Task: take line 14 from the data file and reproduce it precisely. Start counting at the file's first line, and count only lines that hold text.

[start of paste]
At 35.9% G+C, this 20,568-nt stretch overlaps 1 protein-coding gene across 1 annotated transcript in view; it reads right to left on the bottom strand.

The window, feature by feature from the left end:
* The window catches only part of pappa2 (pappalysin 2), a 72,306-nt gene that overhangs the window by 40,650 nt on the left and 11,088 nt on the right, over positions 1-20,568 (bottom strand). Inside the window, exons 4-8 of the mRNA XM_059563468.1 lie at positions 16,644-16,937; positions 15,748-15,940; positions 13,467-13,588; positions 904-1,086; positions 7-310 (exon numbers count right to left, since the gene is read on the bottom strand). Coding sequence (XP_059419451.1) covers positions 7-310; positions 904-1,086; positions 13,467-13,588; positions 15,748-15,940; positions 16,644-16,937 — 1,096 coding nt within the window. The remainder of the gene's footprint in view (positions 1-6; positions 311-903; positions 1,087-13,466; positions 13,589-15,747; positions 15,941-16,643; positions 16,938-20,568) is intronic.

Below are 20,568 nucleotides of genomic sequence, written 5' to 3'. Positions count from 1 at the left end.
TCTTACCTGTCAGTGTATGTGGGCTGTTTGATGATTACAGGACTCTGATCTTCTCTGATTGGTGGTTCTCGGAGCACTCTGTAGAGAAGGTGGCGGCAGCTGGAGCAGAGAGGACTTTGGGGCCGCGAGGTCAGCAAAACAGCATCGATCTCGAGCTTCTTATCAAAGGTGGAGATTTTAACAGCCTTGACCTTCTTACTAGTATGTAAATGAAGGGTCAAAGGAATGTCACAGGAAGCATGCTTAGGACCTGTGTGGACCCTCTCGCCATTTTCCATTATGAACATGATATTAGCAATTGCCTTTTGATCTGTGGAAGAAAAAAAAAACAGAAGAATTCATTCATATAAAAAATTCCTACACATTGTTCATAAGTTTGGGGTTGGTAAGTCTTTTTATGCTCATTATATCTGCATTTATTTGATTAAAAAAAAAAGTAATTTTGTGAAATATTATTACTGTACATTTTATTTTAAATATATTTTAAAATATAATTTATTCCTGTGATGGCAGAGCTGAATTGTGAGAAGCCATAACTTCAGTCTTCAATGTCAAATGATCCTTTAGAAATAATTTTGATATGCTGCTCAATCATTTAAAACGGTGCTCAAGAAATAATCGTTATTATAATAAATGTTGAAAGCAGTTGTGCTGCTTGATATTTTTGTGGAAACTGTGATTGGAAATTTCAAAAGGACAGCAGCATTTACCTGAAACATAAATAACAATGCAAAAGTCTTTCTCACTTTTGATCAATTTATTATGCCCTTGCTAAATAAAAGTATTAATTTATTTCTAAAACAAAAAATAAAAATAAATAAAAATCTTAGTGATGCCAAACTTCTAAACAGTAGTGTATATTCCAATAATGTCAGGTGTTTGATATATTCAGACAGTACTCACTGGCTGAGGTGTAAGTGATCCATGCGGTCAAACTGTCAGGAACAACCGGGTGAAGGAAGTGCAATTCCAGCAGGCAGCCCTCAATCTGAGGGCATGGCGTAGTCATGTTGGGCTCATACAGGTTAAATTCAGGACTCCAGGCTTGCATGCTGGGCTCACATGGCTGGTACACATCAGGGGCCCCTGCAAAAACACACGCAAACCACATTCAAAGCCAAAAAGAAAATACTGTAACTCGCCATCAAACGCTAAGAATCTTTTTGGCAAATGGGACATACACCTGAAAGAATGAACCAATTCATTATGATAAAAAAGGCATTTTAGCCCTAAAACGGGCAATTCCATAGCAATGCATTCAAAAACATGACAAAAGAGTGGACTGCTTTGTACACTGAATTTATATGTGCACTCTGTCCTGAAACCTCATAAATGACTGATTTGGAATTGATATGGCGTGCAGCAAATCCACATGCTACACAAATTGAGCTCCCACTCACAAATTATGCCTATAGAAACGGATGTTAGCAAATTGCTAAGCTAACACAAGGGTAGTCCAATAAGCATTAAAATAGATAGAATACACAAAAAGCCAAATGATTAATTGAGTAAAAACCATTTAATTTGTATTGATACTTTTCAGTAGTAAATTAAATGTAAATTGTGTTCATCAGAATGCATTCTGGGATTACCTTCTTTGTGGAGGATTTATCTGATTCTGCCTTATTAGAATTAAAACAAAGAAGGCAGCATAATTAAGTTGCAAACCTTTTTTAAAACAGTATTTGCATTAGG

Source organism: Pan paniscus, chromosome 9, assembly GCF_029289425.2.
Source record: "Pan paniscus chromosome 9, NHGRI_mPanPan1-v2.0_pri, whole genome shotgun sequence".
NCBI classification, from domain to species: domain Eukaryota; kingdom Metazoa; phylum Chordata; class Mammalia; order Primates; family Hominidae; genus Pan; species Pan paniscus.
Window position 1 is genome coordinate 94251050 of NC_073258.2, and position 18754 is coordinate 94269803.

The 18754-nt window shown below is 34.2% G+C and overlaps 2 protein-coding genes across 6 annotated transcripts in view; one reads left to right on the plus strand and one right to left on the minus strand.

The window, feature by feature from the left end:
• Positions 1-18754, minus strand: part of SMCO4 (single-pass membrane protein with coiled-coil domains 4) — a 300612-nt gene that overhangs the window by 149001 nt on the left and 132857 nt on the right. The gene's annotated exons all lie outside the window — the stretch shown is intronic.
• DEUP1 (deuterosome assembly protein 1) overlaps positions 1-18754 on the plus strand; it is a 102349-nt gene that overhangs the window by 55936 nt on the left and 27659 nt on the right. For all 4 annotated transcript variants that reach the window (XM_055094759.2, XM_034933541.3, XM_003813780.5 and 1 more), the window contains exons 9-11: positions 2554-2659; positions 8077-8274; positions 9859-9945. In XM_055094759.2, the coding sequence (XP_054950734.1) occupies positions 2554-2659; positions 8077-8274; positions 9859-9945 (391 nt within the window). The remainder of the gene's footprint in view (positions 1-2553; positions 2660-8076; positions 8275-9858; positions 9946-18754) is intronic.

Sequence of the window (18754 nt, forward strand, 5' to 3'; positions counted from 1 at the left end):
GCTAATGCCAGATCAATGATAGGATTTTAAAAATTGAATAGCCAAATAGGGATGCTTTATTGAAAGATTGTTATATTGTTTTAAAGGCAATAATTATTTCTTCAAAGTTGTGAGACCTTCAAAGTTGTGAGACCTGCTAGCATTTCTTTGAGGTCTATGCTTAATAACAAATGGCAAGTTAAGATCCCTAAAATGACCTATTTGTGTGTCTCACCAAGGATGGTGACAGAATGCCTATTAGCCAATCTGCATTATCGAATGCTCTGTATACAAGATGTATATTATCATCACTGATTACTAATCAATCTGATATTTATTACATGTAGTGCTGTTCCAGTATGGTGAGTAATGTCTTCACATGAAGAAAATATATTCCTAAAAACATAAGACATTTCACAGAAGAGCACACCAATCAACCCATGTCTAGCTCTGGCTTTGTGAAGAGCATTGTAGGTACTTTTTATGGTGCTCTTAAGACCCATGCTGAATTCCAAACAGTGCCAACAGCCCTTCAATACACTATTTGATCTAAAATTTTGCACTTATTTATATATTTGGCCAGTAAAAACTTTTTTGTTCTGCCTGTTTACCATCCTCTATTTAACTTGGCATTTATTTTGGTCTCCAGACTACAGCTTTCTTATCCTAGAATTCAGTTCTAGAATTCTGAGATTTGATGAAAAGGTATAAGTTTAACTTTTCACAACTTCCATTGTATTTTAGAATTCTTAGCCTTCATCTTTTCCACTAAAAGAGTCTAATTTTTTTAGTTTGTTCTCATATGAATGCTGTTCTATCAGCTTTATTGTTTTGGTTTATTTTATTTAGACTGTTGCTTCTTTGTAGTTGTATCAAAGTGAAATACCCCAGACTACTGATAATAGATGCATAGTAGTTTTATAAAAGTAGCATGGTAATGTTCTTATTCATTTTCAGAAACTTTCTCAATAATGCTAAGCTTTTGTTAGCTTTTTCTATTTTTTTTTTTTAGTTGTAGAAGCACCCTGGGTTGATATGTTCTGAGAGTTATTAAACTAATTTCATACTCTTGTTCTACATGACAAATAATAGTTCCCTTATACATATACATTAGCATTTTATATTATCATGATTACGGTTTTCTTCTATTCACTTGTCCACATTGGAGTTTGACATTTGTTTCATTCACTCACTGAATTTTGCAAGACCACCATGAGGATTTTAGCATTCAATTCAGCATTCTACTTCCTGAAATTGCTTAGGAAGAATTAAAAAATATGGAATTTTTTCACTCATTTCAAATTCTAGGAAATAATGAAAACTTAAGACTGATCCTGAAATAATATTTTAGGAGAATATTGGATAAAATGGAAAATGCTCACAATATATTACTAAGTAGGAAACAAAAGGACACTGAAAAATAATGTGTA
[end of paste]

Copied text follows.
Sequence of the window (18754 nt, forward strand, 5' to 3'; positions counted from 1 at the left end):